But similar-fact evidence is a tricky area of the law that comes with major risks — including the potential for the defence to use it as grounds for an appeal if there’s a conviction, Trask said.
While prosecutors in Canada can request officers investigate a matter further, they can’t direct police operations, which can present some difficulties, he said.
If too little evidence was gathered and there’s no suggestion more will come in, not proceeding with charges is often the only choice Crown attorneys are left with.
That means even a solid witness statement can be affected by the fact that witnesses’ memories generally fade over time — which is why it’s helpful for prosecutors to have other evidence that corroborates what they’re saying, Trask said.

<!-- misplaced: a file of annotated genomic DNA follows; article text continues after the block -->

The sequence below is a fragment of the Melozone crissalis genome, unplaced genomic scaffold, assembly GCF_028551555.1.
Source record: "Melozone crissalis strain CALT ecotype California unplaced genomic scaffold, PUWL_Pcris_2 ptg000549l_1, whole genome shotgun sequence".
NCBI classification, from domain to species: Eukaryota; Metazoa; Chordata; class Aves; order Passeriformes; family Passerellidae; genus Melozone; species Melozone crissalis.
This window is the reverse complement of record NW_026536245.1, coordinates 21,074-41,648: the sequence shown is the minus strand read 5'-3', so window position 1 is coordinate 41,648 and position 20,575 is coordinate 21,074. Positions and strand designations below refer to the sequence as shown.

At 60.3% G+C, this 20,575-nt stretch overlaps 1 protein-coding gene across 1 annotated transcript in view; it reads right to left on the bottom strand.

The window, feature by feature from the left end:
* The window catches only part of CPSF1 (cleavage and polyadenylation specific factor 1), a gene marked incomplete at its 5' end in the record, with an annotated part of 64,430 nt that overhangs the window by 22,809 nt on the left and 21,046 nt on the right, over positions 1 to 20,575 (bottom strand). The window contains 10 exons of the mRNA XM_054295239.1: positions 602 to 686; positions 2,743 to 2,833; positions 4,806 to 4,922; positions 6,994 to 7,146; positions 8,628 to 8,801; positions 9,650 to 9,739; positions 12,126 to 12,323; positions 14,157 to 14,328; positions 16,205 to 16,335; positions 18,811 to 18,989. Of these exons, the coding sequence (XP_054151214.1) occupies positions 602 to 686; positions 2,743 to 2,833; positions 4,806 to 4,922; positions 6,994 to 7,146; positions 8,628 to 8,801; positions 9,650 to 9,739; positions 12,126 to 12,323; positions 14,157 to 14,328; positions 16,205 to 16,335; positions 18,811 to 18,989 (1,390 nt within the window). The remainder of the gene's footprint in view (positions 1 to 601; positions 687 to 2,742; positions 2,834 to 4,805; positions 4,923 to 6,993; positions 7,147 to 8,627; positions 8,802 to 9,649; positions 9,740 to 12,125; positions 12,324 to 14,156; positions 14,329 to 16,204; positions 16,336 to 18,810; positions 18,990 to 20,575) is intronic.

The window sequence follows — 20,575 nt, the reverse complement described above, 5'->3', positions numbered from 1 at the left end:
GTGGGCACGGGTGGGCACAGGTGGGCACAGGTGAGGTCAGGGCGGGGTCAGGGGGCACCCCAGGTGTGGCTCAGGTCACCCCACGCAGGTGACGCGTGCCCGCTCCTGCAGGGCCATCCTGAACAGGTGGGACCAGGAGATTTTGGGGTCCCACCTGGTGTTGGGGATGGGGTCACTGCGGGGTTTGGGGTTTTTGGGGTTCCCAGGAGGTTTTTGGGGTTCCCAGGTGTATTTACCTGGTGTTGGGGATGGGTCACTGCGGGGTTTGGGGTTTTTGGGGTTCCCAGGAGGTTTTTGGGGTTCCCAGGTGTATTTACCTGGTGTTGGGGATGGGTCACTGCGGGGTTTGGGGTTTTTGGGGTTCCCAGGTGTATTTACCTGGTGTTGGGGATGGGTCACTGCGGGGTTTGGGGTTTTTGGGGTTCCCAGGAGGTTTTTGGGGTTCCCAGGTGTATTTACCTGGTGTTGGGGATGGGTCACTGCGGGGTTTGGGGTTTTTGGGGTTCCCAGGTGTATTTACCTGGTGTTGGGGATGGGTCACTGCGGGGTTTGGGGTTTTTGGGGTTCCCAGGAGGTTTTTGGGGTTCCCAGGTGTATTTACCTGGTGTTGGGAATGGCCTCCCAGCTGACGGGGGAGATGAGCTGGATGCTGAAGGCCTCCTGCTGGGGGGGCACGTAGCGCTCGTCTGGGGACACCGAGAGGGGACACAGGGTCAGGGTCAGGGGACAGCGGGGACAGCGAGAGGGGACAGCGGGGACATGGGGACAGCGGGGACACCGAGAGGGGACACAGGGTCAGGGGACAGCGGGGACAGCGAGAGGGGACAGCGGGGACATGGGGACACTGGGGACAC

Cross says while a survivor of intimate partner violence may feel she’s the one who failed if her testimony doesn’t lead to a conviction, she’s not ultimately the one responsible.
“She has the right to rely on a criminal system that we’re all taught in this country — from the time we’re very young — is there to keep us safe,” Cross said.
“And if she feels … there’s no point in her engaging with it, then the system has failed. The country has failed her.”
Support is available for anyone affected by details of this case. If you require support, you can contact Ka Ni Kanichihk’s Medicine Bear Counselling, Support and Elder Services at 204-594-6500, ext. 102 or 104, (within Winnipeg) or 1-888-953-5264 (outside Winnipeg).
Support is also available via Manitoba Keewatinowi Okimakanak’s Missing and Murdered Indigenous Women and Girls Liaison unit at 1-800-442-0488 or 204-677-1648.